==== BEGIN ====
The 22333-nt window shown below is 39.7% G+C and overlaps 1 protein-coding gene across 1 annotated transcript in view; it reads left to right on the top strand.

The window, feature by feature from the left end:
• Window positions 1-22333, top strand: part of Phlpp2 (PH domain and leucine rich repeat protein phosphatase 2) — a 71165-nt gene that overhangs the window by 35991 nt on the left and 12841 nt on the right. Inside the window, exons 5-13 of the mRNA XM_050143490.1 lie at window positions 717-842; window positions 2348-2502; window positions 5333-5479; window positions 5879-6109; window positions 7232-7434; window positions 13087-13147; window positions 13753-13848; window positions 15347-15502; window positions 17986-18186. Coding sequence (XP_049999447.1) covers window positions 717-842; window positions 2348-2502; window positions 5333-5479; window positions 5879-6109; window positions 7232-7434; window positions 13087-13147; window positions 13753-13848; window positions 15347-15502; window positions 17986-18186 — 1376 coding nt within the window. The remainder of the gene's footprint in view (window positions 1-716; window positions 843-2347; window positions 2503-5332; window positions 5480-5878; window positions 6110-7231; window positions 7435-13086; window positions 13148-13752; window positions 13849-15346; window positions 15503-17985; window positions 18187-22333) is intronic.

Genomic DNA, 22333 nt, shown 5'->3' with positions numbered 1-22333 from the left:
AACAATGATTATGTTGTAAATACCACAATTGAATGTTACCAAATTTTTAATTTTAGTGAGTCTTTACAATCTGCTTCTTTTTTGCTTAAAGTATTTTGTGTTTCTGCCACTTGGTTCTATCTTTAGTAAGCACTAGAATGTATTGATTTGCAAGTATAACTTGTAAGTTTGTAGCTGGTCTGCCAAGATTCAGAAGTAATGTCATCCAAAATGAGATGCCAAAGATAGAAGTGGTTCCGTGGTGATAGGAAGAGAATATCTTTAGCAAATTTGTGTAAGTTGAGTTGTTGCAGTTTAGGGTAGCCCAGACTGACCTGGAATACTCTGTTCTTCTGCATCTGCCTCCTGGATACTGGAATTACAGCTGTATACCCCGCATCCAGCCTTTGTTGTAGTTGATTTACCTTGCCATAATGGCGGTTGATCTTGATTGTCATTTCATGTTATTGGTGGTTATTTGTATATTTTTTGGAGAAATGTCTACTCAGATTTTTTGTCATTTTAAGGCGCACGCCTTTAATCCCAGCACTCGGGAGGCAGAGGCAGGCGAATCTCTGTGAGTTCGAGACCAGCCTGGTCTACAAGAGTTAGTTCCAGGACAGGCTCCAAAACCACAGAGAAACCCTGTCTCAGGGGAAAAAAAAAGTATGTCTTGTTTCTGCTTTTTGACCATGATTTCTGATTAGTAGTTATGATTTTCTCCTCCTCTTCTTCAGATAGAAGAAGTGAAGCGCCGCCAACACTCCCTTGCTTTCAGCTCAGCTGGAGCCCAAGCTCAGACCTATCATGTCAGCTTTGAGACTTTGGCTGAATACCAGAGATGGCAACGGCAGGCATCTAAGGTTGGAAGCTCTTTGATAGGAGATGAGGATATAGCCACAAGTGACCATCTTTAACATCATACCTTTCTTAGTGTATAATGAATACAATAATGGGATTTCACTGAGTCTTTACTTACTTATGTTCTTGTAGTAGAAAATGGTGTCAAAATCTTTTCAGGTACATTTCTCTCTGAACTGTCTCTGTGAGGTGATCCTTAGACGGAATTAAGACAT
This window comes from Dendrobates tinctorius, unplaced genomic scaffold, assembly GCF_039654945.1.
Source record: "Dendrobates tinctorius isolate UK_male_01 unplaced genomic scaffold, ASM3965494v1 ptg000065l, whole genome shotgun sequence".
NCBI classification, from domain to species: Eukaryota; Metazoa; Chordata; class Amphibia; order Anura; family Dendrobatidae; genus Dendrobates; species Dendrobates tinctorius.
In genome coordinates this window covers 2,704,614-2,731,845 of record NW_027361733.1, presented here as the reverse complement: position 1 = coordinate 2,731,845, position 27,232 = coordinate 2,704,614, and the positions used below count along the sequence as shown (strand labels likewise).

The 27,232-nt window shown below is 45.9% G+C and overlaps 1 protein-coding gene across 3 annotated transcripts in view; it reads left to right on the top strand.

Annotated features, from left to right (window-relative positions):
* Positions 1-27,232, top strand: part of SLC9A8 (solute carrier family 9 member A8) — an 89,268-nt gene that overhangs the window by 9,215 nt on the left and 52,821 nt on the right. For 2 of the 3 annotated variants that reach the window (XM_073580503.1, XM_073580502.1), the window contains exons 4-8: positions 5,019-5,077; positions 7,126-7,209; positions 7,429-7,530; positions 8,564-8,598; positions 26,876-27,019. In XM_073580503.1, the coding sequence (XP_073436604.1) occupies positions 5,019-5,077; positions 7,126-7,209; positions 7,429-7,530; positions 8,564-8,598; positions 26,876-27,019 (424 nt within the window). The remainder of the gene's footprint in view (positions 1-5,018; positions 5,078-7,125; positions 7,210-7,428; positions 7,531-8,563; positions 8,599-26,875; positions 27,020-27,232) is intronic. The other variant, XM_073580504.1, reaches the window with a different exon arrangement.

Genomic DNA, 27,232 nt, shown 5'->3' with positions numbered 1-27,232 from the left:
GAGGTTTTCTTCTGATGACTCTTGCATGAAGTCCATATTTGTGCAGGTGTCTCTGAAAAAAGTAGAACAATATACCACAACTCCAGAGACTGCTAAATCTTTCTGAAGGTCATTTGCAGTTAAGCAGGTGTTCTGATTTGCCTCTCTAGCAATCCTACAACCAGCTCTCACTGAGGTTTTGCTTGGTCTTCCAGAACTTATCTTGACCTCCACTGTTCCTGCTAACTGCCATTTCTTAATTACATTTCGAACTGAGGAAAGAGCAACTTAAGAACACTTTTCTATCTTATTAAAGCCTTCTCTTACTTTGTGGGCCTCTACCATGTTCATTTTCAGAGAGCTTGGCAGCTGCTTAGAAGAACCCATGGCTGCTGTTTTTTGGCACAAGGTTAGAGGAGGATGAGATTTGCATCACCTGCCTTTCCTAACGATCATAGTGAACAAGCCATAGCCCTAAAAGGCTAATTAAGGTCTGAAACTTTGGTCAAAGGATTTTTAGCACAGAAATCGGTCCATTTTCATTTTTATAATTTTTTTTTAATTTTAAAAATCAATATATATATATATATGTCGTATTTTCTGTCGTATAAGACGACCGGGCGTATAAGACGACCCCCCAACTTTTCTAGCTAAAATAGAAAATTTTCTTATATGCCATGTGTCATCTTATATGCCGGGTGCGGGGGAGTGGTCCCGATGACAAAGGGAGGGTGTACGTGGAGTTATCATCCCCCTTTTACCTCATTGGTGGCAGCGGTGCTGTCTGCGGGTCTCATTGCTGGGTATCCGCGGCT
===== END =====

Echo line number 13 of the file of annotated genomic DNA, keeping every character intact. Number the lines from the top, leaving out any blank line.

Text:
Genomic DNA, 27,232 nt, shown 5'->3' with positions numbered 1-27,232 from the left: